Shaun the Sheep steps in for Spielberg’s Elliott in this modern close encounter with a lovable extra-terrestrial named Lu-la, so adorable that she may even make Baby Yoda go “awww.”  The impeccable stop-motion animation viewers expect from Aardman is here, as well as the cast of endearing anthropomorphic farm animals, but the heartfelt story, unthinkably successful chemistry between clay characters, exquisite visual effects, lighting, and cinematography, and an emotional score make for a triumph of sci-fi and family storytelling, proving a common language is not necessary to understand relationships between someone that might be a bit different.  Here that’s a sheep and an alien, but the story is effective enough that kids (and attentive adults) will apply the message to everyone.  In fact, Aardman proves language isn’t necessary at all–the story is told entirely without spoken English dialogue, relying on expressive visuals, animal voices, and sound effects, making it truly internationally (or intergalactically) enjoyable.

This fun new sci-fi/fantasy adventure begins with a dog guarding his sheep–a motley but crafty band who live at the farm including Shaun–followed by a great homage to Looney Toons classic barnyard antics as the show establishes the farmyard bond between sheep and dog and dog and man.  The man and dog– The Farmer and Bitzer–show Aardman going back to its roots, what first made the filmmaker internationally known through its award-winning shorts.  Wallace and Gromit could be cousins to this man and dog duo, and anchoring the film with the ensemble here again (as with past Shaun stories) instead of going off in a different direction was a wise choice.  It takes a special combination to merge classic animation with expert laugh-out-loud comedy situations, and the creators at Aardman are the closest thing I’ve ever seen to the spirit and creativity of Jim Henson.  The story is sweet and can appeal to a variety of audiences.  The older crowd can try to spot all the influences, and the young at heart can marvel at Farmageddon′s sheer joyous presentation.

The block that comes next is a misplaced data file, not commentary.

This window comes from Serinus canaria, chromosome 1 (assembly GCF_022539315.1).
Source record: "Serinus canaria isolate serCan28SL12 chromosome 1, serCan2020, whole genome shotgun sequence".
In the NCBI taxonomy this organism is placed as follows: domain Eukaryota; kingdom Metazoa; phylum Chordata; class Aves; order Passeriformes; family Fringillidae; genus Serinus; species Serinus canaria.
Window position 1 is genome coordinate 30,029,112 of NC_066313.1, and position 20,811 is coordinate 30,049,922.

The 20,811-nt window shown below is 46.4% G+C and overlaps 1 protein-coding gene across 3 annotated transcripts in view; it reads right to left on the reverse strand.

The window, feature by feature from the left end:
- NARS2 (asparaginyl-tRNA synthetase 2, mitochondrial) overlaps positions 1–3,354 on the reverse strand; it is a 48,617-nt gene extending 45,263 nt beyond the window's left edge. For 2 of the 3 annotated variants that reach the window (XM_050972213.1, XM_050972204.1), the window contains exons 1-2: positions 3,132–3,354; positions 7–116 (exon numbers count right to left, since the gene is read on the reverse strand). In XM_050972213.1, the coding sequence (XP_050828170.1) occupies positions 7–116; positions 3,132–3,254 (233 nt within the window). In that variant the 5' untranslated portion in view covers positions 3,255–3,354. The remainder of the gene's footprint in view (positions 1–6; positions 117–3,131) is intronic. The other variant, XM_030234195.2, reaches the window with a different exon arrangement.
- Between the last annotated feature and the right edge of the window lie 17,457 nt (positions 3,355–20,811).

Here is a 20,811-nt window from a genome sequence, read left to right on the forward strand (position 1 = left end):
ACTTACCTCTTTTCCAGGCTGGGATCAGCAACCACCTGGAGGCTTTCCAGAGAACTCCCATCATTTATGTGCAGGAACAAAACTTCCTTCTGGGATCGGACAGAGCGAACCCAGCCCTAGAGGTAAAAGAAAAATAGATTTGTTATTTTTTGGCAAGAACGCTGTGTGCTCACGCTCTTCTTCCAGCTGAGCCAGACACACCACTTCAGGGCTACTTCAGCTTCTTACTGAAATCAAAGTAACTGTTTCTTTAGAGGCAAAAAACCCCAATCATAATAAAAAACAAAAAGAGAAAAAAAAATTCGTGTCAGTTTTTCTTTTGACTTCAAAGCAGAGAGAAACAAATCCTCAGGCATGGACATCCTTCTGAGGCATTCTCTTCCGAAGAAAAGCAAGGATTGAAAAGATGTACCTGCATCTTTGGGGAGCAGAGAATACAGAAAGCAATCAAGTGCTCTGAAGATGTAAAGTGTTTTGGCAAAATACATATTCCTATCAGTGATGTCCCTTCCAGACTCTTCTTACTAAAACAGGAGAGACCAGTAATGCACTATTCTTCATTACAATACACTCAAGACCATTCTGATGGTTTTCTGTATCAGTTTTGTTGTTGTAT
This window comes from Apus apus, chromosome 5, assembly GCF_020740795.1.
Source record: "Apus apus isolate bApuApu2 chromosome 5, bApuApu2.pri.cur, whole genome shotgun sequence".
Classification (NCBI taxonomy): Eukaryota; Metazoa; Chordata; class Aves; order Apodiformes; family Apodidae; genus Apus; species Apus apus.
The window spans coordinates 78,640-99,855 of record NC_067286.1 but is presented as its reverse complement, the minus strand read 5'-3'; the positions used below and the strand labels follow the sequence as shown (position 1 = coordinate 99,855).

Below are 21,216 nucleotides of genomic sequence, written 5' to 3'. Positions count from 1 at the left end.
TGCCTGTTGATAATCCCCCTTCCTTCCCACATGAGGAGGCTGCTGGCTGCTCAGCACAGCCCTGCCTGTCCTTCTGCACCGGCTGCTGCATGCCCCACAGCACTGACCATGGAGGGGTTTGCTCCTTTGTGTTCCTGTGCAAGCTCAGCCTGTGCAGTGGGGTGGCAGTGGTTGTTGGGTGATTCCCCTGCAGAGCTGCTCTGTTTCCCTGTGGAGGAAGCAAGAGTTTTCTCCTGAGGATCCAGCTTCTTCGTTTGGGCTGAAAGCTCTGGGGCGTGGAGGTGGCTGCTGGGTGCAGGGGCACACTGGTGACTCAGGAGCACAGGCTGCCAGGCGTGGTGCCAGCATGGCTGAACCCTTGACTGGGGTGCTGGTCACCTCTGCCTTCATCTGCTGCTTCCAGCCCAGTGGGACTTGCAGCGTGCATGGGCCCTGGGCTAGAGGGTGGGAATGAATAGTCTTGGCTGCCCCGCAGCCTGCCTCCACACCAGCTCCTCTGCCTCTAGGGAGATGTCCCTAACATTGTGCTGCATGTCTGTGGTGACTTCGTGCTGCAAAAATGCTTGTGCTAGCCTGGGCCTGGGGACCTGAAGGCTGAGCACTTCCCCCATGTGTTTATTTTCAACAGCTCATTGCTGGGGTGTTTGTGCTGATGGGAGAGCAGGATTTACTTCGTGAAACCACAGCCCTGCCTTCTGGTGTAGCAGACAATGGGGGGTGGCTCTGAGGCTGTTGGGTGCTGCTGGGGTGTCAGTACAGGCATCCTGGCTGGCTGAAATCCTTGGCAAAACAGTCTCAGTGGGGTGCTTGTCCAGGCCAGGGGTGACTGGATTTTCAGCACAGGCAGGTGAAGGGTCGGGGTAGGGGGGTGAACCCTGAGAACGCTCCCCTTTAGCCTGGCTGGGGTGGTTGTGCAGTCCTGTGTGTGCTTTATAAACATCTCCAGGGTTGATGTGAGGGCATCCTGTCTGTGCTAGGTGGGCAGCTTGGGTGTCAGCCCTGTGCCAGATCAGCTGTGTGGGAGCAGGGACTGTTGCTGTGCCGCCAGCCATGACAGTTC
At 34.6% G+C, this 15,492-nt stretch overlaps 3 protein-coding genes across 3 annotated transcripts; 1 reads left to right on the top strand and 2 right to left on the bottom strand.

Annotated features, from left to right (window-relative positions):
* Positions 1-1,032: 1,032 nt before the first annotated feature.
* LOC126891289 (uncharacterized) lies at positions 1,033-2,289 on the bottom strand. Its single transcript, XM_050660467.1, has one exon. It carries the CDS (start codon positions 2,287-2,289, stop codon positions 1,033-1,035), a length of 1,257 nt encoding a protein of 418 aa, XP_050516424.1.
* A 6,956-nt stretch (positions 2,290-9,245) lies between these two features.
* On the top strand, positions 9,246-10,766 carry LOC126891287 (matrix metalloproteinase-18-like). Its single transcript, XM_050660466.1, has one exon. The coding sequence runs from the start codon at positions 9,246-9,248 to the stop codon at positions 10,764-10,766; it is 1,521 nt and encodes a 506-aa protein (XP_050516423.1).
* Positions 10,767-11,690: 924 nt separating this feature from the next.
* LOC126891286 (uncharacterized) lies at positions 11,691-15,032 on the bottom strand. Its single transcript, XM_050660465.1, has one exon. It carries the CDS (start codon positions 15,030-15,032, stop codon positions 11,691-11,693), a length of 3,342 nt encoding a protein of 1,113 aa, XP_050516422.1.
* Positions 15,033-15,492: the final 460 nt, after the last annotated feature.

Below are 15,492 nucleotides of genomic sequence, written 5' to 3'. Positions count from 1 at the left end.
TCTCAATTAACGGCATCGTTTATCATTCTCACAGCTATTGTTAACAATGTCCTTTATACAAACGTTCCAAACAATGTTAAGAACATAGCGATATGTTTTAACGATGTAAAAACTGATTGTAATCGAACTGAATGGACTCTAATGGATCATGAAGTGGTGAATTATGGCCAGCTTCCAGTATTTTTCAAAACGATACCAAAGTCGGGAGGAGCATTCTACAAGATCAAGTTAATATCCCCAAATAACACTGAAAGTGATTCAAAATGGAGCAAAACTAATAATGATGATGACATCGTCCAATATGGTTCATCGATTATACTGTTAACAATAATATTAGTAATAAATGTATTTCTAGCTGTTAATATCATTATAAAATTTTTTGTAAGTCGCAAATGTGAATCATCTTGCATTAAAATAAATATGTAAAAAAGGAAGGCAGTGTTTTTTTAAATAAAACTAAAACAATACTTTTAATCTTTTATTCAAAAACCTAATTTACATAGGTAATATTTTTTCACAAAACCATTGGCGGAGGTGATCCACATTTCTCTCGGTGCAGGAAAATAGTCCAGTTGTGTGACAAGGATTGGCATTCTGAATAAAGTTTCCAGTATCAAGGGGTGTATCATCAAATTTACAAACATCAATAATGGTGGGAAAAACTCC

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A celebrated Agatha Christie supernatural mystery from 1961, The Pale Horse has been adapted into a mini-series, and it’s coming to Amazon next month.  The series stars Rufus Sewell (The Man in the High Castle, Zen, A Knight’s Tale) as Mark Easterbrook, the story’s main protagonist, a historian who accompanies a celebrated mystery author named Ariadne Oliver to a small town called Much Deeping (Oliver was based on Christie, but may or may not be a player in the Amazon adaptation).  The story’s title comes from the Revelations story from The Bible: “Then I looked and saw a pale horse.  Its rider’s name was Death…” In the novel the Pale Horse is the local inn.  An inn that houses three witches.

Sean Pertwee (Gotham, Doctor Who) is Inspector Stanley Lejeune, responsible for tracking down a series of murders.  He approaches Easterbrook when his name is found on a list hidden in a shoe of one victim.  This adaptation comes from Sarah Phelps, who adapted Christie’s The ABC Murders (reviewed here) and Dublin Murders (reviewed here).  Easterbrook’s wife, a key player in the story, is played by Kaya Scodelario (Pirates of the Caribbean: Dead Men Tell No Tales, The Maze Runner).

Will this adaptation be typical Christie cozy mystery or one of her more over-the-top tales?  (The witches are probably a hint).  It looks to have some of the flair of Minky Woodcock and The Wicker Man Take a look at this trailer for Agatha Christie’s The Pale Horse: